Thankfully, the Disney Skyliner vastly reduces this issue. By placing a station there, all of the guests in the area will have better vacations. Park officials have alleviated the stress of transportation timing. Anyone staying at these hotels will know when their vehicle leaves and have a good idea about when it will arrive at the intended destination.
The same statement applies to Disney’s Caribbean Beach Resort, a gorgeous hotel area that didn’t have any direct connections to Disney theme parks. Thanks to its central location between the All-Star resorts, Hollywood Studios, and Epcot, Caribbean Beach has always stood out as the perfect place to place a gondola hub. And that’s exactly what Disney did.
We can use this information to make some educated guesses about what comes next.
The Future of the Disney Skyliner
Some of the Disney Skyliner documents indicate spots for future expansion. A few of the decisions don’t make sense until you examine through the lens I just discussed.
For example, Disney wants to place a gondola station at Disney’s Animal Kingdom Lodge. No, I didn’t say Disney’s Animal Kingdom. Believe it or not, one of the images for the Disney Skyliner only shows a station at the resort. Why would Disney do this?
Well, I should state first that I don’t believe that they will. On the contrary, I think that a gondola at Animal Kingdom is inevitable. However, Disney knows that the guests at Animal Kingdom Lodge feel a bit disconnected from the rest of the Disney campus. A new gondola station would solve that problem permanently.
Plans show a station right by the hotel. It would travel past Animal Kingdom at a place where I’m confident Disney can/will construct a park station. Then, it’ll travel to another interesting location, Disney’s Blizzard Beach Water Park.
From there, Disney would connect the new expansion with the current one at Hollywood Studios. Additionally, they will add at another highly trafficked hotel, Disney’s Coronado Springs Resort.
Anyone staying at this hotel would need two stops to get to Hollywood Studios. The station would travel to Blizzard Beach and then the theme park. To create a direct path from the resort to the park, Disney would need to perform some conservation-unfriendly demolition, a non-starter for park officials.
Insiders suggest that this western expansion of the Disney Skyliner won’t happen next. Instead, Disney’s allegedly going the other way.
The Eastern Disney Skyliner Expansion
The next time that Disney adds to the current system, construction will occur to the east. Reports indicate that Disney will add new stations at Disney’s Typhoon Lagoon Water Park and Disney Springs.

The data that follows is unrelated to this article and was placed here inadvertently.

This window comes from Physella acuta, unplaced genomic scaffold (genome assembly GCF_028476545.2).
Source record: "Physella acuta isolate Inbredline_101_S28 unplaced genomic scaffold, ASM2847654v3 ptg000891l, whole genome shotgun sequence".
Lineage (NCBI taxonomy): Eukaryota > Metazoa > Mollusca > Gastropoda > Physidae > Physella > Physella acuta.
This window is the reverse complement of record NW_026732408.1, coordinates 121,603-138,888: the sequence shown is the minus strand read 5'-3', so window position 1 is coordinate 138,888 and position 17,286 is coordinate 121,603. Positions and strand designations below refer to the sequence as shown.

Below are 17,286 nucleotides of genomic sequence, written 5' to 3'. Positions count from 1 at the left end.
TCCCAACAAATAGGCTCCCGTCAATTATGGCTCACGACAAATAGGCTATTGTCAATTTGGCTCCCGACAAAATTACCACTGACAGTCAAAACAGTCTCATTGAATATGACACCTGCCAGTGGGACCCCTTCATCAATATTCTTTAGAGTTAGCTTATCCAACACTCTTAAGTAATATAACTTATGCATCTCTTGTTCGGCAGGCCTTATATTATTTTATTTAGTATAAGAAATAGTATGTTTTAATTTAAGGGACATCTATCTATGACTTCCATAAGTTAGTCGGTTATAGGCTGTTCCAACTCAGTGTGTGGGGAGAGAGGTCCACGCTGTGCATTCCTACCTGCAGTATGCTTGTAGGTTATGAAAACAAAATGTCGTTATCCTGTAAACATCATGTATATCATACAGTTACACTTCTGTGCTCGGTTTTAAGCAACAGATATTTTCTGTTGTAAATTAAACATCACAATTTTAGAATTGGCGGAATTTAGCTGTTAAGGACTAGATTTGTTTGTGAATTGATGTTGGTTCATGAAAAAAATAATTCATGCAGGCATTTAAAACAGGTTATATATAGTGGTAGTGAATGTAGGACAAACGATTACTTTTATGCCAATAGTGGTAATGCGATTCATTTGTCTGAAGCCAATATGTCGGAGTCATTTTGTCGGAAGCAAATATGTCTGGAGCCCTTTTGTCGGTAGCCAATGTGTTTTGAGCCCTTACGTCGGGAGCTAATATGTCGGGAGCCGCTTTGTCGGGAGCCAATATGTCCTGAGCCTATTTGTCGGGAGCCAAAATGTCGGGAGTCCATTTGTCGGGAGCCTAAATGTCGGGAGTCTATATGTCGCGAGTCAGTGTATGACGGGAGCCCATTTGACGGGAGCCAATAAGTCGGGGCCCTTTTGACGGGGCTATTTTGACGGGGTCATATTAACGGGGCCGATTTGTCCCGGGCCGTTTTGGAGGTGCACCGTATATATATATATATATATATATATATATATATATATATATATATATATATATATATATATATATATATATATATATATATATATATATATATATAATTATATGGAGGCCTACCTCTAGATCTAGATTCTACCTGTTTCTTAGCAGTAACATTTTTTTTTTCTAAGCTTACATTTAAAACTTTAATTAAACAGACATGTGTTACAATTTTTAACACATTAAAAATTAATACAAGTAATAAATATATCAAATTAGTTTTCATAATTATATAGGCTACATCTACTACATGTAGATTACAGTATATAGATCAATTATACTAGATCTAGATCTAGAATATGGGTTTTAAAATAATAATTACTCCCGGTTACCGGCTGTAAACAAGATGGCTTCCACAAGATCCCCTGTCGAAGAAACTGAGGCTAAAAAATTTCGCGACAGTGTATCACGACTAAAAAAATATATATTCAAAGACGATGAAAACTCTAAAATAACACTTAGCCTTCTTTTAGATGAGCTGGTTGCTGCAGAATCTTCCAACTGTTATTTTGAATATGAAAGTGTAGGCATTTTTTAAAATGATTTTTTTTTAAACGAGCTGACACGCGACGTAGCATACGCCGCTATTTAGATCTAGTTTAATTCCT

Yes, the current belief is that Disney has two additional Disney Skyliner outlets in the company’s future plans. Sometime within the next five years, Disney will (hopefully) break ground on these two stations, better connecting guests with the east side of the campus.
The rationale here is straightforward. After the parks, Disney Springs claims the title of most visited location on the Disney campus. The current bus system to and from Disney Springs has changed several times over the years, reflecting the difficulties in transporting guests to the area efficiently.
The Logic of Skyliner Expansion Plans
Yes, pragmatism drives Disney’s decision-making in building Disney Skyliner stations. The most practical place for one is undoubtedly Disney Springs. It wouldn’t require a significant addition the way that, as an example, Magic Kingdom needs to the north.
Plus, this new coverage area would naturally include Typhoon Lagoon, the most popular water park in the western hemisphere. Disney kills two birds with this particular stone. So, the plan makes a lot of sense. However, I should add that the success of the Disney Skyliner will play an integral part in its future expansion.
Let’s presume that the gondola system vastly reduces Disney’s reliance on buses. It would make sense for them to expand more quickly, possibly doing the Animal Kingdom Lodge and Disney Springs additions simultaneously.
Conversely, let’s allow for the possibility that guests don’t like the Disney Skyliner as much as accepted forms of transportation. In such a situation, we may never receive additional gondola stations. I think that’s somewhat unlikely, but I can’t rule it out just yet, especially in the wake of recent events.
I believe that Disney announces a Disney Springs expansion within the next 48-60 months. The only thing that would move me off of that opinion at the moment would involve further issues with maintenance or another PR nightmare similar to the one in early October.
In short, despite everything that has happened, I’m bullish on the Disney Skyliner as the future of Walt Disney World transportation and expect frequent expansions.